of progress in the arts of speaking and writing. The duty of the professor is wisely to stimulate and direct these admirable instincts of his pupils.
In order, then, to conform to the rules of Nature, we should commence the study of a foreign language by reading and listening, which enriches the mind with ideas and knowledge, and at the same time puts it in possession of the corresponding phraseology. At the Lyceum this plan is reversed. Without regarding this innate desire to know, to gather ideas, we occupy the young with words by prematurely directing their attention to the arts of speaking and writing. The mind is not nourished, it is hindered, and in its turn it refuses that which is imposed upon it; or it is enfeebled under an irksome and unproductive labor. If so many young people are indolent and unwilling to study, it is because they are weighed down with lessons and duties repugnant to them: we distort Nature, and do violence to their instincts.
The art of reading a foreign language should be the first in the order of study, as it is the basis on which acquisition of the other three reposes. Besides being easier, more accessible, and attainable without a master, it surpasses them all in the number and importance of the advantages it presents. We derive the greatest benefit from it in the ordinary circumstances of life. We can practise it in all times and places, at home or abroad, whether for profit or pleasure, and so never forget it. It furnishes the means of studying the phraseology and deducing the laws of language, and only by means of it are we made acquainted with the doings of other nations.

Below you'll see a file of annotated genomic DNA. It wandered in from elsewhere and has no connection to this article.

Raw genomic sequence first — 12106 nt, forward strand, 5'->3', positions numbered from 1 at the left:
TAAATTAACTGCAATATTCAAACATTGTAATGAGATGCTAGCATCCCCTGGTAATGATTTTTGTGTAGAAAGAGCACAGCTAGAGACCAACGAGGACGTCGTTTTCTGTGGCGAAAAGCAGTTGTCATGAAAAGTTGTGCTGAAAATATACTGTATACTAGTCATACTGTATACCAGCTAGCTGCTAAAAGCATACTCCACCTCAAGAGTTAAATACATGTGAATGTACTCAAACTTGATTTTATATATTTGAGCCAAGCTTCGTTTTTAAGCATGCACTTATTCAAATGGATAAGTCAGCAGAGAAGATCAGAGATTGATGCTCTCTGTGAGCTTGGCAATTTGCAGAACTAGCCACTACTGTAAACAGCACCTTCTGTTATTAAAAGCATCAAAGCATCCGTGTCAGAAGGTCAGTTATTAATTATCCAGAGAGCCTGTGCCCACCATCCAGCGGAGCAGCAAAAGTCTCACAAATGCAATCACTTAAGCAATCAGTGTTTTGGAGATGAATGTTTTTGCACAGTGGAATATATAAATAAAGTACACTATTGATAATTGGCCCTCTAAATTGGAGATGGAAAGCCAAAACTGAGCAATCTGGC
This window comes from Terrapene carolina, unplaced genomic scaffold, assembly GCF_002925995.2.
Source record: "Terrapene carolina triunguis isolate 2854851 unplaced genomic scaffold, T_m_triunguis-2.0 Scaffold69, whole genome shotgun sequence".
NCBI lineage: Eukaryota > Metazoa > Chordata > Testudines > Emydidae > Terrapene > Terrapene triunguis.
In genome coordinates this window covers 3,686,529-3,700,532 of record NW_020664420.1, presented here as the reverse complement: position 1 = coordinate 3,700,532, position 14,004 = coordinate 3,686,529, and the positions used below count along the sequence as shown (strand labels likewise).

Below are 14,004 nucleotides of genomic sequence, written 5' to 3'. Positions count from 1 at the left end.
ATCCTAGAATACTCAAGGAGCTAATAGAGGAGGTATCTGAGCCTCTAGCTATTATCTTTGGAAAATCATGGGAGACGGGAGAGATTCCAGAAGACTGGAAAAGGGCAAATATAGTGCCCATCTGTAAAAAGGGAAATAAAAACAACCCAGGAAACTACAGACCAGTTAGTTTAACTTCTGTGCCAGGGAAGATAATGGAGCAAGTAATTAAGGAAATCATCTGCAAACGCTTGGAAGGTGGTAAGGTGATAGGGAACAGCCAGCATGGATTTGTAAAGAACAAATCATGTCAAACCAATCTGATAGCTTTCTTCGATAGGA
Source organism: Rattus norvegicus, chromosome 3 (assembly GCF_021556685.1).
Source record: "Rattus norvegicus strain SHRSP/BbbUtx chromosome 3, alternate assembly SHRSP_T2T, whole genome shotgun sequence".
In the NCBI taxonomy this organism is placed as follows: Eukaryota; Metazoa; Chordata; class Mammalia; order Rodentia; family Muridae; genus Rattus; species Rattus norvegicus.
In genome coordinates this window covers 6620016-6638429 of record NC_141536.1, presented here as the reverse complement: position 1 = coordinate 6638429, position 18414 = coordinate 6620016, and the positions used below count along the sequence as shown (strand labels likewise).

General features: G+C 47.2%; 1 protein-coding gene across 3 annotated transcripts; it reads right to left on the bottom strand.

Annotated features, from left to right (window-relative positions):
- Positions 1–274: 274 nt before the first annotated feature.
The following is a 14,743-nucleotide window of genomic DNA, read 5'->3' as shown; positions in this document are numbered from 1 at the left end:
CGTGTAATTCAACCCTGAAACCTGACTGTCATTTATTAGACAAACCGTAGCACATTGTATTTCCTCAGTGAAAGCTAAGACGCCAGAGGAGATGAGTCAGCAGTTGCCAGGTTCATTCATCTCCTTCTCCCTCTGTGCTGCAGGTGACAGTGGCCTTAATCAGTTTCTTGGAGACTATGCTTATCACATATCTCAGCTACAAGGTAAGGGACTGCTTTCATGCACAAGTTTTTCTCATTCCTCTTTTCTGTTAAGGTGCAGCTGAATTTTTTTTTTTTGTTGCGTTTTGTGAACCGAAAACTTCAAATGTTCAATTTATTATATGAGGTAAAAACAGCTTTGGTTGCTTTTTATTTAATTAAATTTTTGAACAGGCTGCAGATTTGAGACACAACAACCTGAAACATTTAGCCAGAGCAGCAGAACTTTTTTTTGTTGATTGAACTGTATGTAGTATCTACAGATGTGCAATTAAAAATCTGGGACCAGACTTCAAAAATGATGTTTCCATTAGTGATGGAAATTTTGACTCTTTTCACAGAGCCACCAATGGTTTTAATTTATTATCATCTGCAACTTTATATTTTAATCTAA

The art of listening is the second in importance; it is the best part of conversation. Like reading, it satisfies the instinctive love of knowledge. If we perfectly understand what is said to us, a few words, a monosyllable, suffices to sustain conversation. This art demands a special exercise all the more, as listening is the true and only means of acquiring pronunciation. The vocal power is entirely under the government of the ear. At the Lyceum, not an hour is given to this exercise in all the course of study. How few persons, after four or five years of English in class, can understand Englishmen when speaking their language, and how few can pronounce English correctly!
In the vernacular, we pass from hearing to reading. It is spoken language, the first manifestation of our thought, which gives us the key to written language. In the same way, but in an inverse order, those who learn a language in books should often hear the written text, to familiarize themselves with the pronunciation and to recognize the written words in the spoken words. Their progress in understanding the spoken language will be much more rapid, if they comprehend the written language without translating it.
Reading is direct or indirect. In direct reading, the written expression recalls the thought, as in reading our mother-tongue. In indirect reading we arrive at the idea by the aid of the mother-tongue,